Federalism revolutionises the whole constitution of the United Kingdom; by undermining the parliamentary sovereignty, it deprives English institutions of their elasticity, their strength, and their life; it weakens the Executive at home, and lessens the power of the country to resist foreign attack. The revolution which works these changes holds out no hope for conciliation with Ireland. An attempt, in short, to impose on England and Scotland a constitution which they do not want, and which is quite unsuited to historical traditions and to the genius of Great Britain, offers to Ireland a constitution which Ireland is certain to dislike, which has none of the real or imaginary charms of independence, and ensures none of the solid benefits to be hoped for from a genuine union with England.

More to the point, without Churchill’s federalised England, the imbalance of the four Home Nations makes any settlement unequal. That was the case made by the Kilbrandon Commission (paragraph 531) back in 1973:

A federation consisting of four units – England, Scotland, Wales and Northern Ireland – would be so unbalanced as to be unworkable. It would be dominated by the overwhelming political importance and wealth of England. The English Parliament would rival the United Kingdom federal Parliament; and in the federal Parliament itself the representation of England could hardly be scaled down in such a way as to enable it to be outvoted by Scotland, Wales and Northern Ireland, together representing less than one-fifth of the population. A United Kingdom federation of four countries, with a federal Parliament and provincial Parliaments in the four national capitals, is therefore not a realistic proposition.

A new beginning, not an end

I’m assuming that the #indyref will result in a “No” vote. That, though, will not be any kind of satisfactory conclusion. The Scottish Nationalists will be able to bank their (say) 35-40% “Yes” vote; and — after a period of reflection and consolidation — come back for more.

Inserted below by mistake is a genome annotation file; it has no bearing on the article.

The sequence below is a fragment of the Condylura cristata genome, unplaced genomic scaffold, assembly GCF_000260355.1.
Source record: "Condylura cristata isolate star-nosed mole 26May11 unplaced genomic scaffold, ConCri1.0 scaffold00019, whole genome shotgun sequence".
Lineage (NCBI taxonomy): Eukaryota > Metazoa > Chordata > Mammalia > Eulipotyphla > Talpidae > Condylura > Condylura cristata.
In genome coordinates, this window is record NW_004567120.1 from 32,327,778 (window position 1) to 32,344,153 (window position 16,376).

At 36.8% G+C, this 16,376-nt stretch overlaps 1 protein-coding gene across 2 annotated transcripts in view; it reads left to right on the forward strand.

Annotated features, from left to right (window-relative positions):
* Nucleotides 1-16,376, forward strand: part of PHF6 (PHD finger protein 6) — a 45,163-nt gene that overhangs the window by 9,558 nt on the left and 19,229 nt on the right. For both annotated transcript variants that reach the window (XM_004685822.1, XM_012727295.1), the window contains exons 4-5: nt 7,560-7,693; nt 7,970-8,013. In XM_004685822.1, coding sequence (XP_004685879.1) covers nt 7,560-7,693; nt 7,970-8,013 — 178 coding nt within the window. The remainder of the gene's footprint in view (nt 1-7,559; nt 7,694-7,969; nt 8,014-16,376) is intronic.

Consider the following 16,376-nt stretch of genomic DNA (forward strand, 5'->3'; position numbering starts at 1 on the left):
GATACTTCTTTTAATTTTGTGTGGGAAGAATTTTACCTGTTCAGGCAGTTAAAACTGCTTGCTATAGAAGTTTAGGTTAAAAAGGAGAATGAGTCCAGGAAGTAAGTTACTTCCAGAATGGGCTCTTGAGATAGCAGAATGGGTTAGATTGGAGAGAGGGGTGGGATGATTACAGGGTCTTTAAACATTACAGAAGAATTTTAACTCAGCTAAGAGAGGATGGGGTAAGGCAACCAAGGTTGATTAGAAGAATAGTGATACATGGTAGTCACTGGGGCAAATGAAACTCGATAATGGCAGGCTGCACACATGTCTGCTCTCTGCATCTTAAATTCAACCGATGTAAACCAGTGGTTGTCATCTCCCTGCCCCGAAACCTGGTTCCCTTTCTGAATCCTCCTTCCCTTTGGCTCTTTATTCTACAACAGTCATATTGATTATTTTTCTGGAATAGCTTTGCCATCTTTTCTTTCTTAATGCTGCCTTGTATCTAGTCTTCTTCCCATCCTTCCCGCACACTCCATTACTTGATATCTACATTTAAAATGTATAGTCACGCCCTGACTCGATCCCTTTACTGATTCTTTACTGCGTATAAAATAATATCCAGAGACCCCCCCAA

The likelihood is that, after the next cycle of elections in 2016, the Scottish Parliament will return to the state it was designed to have — an absolute majority for any single party. The present majority is based upon a 45% popular vote, and the collapse of the Tory and LibDem vote across the country. Ironically, in losing seven seats and finishing a full 17.7% behind the SNP, Labour mislaid just half of one percent of its vote, and this in the aftermath of the 2010 UK parliamentary debacle, and the odium of the economic crisis. For all the froth, in the recent EU parliamentary elections, the SNP lead over Labour was sliced down to just 3%.

So, go to the FT again, for the conclusion to Kiran Stacey’s commentary:

Even if the nationalists lose the referendum, they will have changed Scotland’s place in the union for good. And, if they want to return to the question of independence in 10 or 20 years, opponents of devolution believe they will have the perfect starting point.

They will also have affected the way Aberystwyth, Derry, Newcastle, Falmouth and Lowestoft view their relations with the Great Wen. Which is more telling than any notion of a functioning “United Kingdom” (for many of its alienated citizens, it isn’t united, and it doesn’t function). And which might, just might also instruct us on the phenomenon that has been UKIP out in the sticks.

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Filed under Britain, Financial Times, Scotland, Scottish Parliament, Times, UKIP